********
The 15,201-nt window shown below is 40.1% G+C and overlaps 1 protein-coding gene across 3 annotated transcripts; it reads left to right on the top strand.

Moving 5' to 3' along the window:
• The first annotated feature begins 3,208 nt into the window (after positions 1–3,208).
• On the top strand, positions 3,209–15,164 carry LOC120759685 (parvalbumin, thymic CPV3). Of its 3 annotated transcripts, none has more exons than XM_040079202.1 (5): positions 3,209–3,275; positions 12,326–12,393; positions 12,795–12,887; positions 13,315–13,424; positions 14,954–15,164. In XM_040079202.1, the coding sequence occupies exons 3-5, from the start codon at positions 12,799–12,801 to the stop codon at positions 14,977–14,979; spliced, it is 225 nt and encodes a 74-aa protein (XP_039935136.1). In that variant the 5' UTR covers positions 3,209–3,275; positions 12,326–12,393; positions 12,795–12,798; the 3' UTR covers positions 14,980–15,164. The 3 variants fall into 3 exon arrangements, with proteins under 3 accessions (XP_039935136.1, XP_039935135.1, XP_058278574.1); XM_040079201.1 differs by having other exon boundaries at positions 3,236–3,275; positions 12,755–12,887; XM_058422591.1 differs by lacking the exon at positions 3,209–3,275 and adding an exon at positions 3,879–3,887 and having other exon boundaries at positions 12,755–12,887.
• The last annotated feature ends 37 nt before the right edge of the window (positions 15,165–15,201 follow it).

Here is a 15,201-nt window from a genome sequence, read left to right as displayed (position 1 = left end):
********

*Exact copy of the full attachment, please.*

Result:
The 15,201-nt window shown below is 40.1% G+C and overlaps 1 protein-coding gene across 3 annotated transcripts; it reads left to right on the top strand.

Moving 5' to 3' along the window:
• The first annotated feature begins 3,208 nt into the window (after positions 1–3,208).
• On the top strand, positions 3,209–15,164 carry LOC120759685 (parvalbumin, thymic CPV3). Of its 3 annotated transcripts, none has more exons than XM_040079202.1 (5): positions 3,209–3,275; positions 12,326–12,393; positions 12,795–12,887; positions 13,315–13,424; positions 14,954–15,164. In XM_040079202.1, the coding sequence occupies exons 3-5, from the start codon at positions 12,799–12,801 to the stop codon at positions 14,977–14,979; spliced, it is 225 nt and encodes a 74-aa protein (XP_039935136.1). In that variant the 5' UTR covers positions 3,209–3,275; positions 12,326–12,393; positions 12,795–12,798; the 3' UTR covers positions 14,980–15,164. The 3 variants fall into 3 exon arrangements, with proteins under 3 accessions (XP_039935136.1, XP_039935135.1, XP_058278574.1); XM_040079201.1 differs by having other exon boundaries at positions 3,236–3,275; positions 12,755–12,887; XM_058422591.1 differs by lacking the exon at positions 3,209–3,275 and adding an exon at positions 3,879–3,887 and having other exon boundaries at positions 12,755–12,887.
• The last annotated feature ends 37 nt before the right edge of the window (positions 15,165–15,201 follow it).

Here is a 15,201-nt window from a genome sequence, read left to right as displayed (position 1 = left end):